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Universal Design: Implications for Computing Education

This article summarizes the history and development of Universal Design (UD), references research and practices that support the UD approach, provides examples of the strategies that apply UD to instruction and assessment, and recommends topics for future research. Although the application of UD to teaching and learning is in its infancy, the potential of UD to improve computing instruction should not be ignored. Further research could test the efficacy of specific UD practices in promoting learning in computing fields.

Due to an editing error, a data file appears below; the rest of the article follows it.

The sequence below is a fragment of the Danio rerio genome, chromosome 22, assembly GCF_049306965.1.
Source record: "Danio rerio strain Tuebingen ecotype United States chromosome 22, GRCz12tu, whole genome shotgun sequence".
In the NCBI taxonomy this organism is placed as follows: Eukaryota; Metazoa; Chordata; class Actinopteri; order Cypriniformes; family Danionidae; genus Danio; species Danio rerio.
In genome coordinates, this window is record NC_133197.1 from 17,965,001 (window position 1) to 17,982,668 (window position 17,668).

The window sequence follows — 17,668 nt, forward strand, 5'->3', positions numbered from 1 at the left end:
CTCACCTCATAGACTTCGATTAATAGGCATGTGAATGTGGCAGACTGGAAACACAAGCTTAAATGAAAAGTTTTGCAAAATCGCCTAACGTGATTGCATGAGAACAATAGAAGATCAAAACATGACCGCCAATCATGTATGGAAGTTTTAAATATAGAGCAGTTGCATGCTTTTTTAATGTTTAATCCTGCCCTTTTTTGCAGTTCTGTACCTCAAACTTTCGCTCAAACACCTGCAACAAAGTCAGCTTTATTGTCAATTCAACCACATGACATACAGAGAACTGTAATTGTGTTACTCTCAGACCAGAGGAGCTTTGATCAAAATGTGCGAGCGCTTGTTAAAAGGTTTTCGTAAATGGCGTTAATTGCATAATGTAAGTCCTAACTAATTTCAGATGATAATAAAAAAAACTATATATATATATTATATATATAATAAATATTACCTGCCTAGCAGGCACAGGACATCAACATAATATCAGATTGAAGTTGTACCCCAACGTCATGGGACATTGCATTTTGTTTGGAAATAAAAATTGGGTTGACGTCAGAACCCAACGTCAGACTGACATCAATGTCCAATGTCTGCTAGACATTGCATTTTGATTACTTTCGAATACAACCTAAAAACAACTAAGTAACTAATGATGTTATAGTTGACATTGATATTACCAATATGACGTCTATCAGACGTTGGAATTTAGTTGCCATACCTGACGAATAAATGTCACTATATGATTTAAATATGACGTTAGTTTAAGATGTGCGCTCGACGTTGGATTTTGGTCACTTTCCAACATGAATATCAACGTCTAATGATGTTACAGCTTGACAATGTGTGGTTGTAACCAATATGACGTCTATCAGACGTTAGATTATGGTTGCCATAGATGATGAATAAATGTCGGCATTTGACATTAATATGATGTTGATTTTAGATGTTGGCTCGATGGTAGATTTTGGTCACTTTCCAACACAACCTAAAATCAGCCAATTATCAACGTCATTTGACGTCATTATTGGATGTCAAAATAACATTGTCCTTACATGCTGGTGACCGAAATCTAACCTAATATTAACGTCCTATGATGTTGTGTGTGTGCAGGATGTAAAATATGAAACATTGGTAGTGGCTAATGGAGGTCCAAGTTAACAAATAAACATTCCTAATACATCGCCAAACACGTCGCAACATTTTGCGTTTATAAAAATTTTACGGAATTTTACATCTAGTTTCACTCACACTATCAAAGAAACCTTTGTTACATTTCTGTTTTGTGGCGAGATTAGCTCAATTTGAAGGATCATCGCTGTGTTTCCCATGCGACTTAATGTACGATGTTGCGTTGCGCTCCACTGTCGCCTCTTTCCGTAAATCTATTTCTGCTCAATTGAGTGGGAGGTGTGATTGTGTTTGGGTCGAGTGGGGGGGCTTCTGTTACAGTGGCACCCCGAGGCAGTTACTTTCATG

Sheryl Burgstahler, University of Washington, Seattle

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It took me several years of struggling with the heavy door to my building, sometimes having to wait until a person stronger came along, to realize that the door was an accessibility problem, not only for me, but for others as well. And I did not notice, until one of my students pointed it out, that the lack of signs that could be read from a distance at my university forced people with mobility impairments to expend a lot of energy unnecessarily, searching for rooms and offices. Although I have encountered this difficulty myself on days when walking was exhausting to me, I interpreted it, automatically, as a problem arising from my illness (as I did with the door), rather than as a problem arising from the built environment having been created for too narrow a range of people and situations.

Susan Wendell, author of
The Rejected Body: Feminist Philosophical Reflections on Disability